Ocean Acidification

Fundamental changes in seawater chemistry are occurring throughout Earth’s oceans. Since the beginning of the industrial revolution, the release of carbon dioxide (CO2) from industrial and agricultural activities has increased the amount of CO2 in the atmosphere. Ocean acidification is the term given to the chemical changes in the ocean as a result of carbon dioxide emissions.

Oceanographic measurements worldwide indicate that the pH of seawater is decreasing—that is, the ocean is becoming more acidic. This is due to the fact that seawater absorbs CO2 from the atmosphere, and the concentration of CO2 in the atmosphere has been steadily rising owing primarily to the burning of coal, oil and gas for transportation, heating, electricity generation, and other industrial activities. The amount of CO2 produced by human activities is small compared to that released naturally through biological and geological processess, but it is large enough that forests, grasslands, and aquatic plant communities can’t absorb it all, so every year the amount in the atmosphere rises. The rate of atmospheric CO2 accumulation has steadily increased in recent decades, reaching a record high of 31.6 gt in 2011 (IEA 2012).

In addition to the CO2 from natural sources that it absorbs, the ocean absorbs approximately 30% of the CO2 emitted into the atmosphere by humans (Sabine et al. 2004). Consequently, seawater worldwide is becoming more acidic.

The average pH of ocean surface water has decreased from a calculated value of 8.2 in 1750 to  a measured value of approximately 8.1 today.  Although it seems small, since the pH scale is logarithmic, this decline actually represents 30% greater acidity overall. It is important to note that the ocean is not ‘acid’, its pH is greater than 7 and will in all likelihood remain so. However, it is becoming more acidic, and this acidification will have profound biological effects.

Atmospheric Carbon Dioxide (CO2) Accumulation
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Which Goals Does This Affect?


How Was It Measured?

The Ocean Acidification layer models the difference in global distribution changes in the aragonite saturation state (Ωarag) between pre-industrial (~1870) and modern times (2000-2009) as a proxy for ocean acidification due to human influences.  Aragonite is the most common form of calcium carbonate (CaCO3), used by corals, mollusks and other sea life to form shells. In seawater, calcium carbonate must remain in equilibrium with the concentration of calcium ions and carbonate ions as can be seen in the following equation:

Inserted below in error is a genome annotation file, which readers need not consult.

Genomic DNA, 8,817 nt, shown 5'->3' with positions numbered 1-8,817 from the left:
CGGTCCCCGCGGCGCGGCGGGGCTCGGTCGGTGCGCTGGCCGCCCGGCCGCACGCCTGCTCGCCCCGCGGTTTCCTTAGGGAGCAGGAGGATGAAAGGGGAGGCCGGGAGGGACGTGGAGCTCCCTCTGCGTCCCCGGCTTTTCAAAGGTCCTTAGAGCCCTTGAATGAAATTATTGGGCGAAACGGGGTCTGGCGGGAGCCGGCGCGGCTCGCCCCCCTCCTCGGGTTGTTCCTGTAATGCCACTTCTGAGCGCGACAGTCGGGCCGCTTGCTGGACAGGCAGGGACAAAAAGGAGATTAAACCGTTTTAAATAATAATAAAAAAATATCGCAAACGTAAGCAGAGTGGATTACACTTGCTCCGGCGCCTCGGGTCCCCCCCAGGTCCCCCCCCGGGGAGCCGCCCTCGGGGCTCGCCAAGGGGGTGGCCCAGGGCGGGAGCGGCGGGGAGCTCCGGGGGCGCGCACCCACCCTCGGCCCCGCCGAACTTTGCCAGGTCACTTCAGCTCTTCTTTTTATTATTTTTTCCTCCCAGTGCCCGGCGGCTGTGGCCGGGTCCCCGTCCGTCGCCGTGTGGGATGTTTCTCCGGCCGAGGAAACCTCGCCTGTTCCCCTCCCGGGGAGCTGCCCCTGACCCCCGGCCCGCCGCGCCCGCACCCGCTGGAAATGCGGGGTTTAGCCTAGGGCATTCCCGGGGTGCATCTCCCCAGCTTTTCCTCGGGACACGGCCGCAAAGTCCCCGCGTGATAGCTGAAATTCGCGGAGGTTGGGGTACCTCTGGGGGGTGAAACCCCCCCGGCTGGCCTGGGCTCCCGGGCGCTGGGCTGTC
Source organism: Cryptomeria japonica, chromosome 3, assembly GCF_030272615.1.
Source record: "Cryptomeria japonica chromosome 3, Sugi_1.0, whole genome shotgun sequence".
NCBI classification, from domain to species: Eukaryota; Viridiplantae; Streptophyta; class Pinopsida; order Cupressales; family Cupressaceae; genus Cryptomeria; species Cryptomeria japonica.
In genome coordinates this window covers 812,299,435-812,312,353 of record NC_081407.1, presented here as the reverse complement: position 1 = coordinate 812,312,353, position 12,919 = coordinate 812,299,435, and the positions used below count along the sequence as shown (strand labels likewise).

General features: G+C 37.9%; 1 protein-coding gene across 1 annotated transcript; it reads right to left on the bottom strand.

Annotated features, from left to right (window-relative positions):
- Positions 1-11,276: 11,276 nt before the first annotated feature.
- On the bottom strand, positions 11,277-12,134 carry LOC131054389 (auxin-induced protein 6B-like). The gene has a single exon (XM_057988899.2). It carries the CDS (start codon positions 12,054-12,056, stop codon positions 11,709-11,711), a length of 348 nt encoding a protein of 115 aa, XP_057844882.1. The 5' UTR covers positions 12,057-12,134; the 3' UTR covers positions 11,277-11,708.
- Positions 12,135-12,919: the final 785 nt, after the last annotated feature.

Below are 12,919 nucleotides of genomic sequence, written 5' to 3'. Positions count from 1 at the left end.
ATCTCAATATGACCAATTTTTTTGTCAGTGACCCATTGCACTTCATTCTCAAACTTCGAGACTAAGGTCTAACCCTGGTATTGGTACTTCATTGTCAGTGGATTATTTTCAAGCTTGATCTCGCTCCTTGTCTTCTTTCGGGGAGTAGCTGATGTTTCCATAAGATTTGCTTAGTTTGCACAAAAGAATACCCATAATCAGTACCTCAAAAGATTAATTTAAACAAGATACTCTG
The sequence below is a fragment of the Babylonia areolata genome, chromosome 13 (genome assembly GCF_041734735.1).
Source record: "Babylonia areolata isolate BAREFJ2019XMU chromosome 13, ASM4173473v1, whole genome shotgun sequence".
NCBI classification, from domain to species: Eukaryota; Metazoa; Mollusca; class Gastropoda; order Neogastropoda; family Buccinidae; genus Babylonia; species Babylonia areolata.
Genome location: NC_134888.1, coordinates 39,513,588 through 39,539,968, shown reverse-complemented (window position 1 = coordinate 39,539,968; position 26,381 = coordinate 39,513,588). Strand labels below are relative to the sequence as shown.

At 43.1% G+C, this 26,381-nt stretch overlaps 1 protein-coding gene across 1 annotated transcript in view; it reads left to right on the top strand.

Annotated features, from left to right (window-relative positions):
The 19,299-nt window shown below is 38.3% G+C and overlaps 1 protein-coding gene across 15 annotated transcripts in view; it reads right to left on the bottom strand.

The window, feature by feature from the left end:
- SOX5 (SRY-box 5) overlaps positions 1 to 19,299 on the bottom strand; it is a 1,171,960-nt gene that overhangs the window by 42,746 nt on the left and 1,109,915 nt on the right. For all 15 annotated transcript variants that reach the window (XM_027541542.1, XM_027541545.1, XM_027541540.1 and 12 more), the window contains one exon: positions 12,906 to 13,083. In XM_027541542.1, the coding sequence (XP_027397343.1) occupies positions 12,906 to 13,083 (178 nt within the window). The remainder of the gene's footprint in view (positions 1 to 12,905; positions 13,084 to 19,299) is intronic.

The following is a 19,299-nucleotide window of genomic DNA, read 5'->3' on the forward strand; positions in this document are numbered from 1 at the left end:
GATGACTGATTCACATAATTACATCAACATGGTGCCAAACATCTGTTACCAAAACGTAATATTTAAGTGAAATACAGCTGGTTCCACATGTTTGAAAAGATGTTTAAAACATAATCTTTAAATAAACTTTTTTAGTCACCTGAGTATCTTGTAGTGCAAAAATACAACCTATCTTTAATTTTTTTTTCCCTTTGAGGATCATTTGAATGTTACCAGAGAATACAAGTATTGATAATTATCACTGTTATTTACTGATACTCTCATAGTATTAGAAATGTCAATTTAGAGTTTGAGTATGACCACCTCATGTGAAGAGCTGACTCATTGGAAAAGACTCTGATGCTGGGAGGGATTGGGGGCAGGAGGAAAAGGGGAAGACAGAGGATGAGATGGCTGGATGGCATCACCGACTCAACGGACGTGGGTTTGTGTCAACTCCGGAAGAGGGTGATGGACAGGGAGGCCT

Ca2+ + CO32- ↔ CaCO3

Too many calcium ions or carbonate ions force the equation to the right, making calcium carbonate. Too few calcium ions or carbonate ions force it to the left, dissolving calcium carbonate to restore the chemical equilibrium.

The saturation state, symbolized as Ω, is a function of the concentrations of those three components in seawater, defined as:

( [Ca2+] × [CO32-] ) / [CaCO3] = Ω

When Ω = 1, CaCO3 remains stable: a calcium carbonate structure such as a shell or reef skeleton doesn’t dissolve or grow. When Ω < 1, calcium carbonate structures dissolve. When Ω > 1, calcium carbonate precipitates out of solution or adds to existing calcium carbonate structures. Note that calcifier species make shells easily when Ω ≥ 1. They can also make shells when Ω < 1, but the lower the saturation state, the more energy they must expend until a point is reached where they do not have enough energy to replace shell structure that is dissolving and they probably cannot survive.


What Are the Impacts?

Ocean Acidification Process
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ECOLOGICAL IMPACT
Increased levels of CO2 in the ocean causes acidification, slows or prevents the formation of shells, coral reefs and other structures composed of calcium carbonate (CaCO3), and weakens or dissolves previously made structures.   

HUMAN HEALTH IMPACT
Increasing ocean acidification compromises the growth and structural integrity of coral reefs and their ability to provide shoreline protection, food, and other health related services.

500 million people worldwide depend on reefs for shoreline protection, food and income (Wilkinson 2008).
ECONOMIC IMPACT
Acidification affects the larval development of certain commercial fish and shellfish. Fisheries may experience declines due to low survival rates and the inhibited development of marine calcifier species.

A 10-25% decrease in US mollusk harvest from the 2007 rate would result in a loss of US $75-187 million per year and a net loss of US $1.7-10 billion through the mid-century (Cooley and Doney 2009a). 


Get More Information

The Ocean Acidification Network    
This international symposium gathers scientists from around the world to address the impacts of ocean acidification and to discuss policy and management options.


United Nations Division for Sustainable Development
Ocean Acidification: A Hidden Risk for Sustainable Development 

Oceana    
Ocean Acidification - The Untold Story: a report on the impacts of ocean acidification upon marine life.

The European Project on Ocean Acidification (EPOCA)   
A helpful guidebook produced with the support of the U.S. Ocean Carbon and Biochemistry Program and the U.K. Ocean Acidification Research Programme.    

Around the Americas    
Coral Reefs and Ocean Acidification: an examination of coral reef habitat loss due to ocean acidification.    

A Sea Change
An award-winning documentary about the effects of the changing chemistry of the oceans.    

Acid Test: The Global Challenge of Ocean Acidification    
Created to raise awareness about the problems associated with ocean acidification. 

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References




PHOTO(S): © Keith A. Ellenbogen
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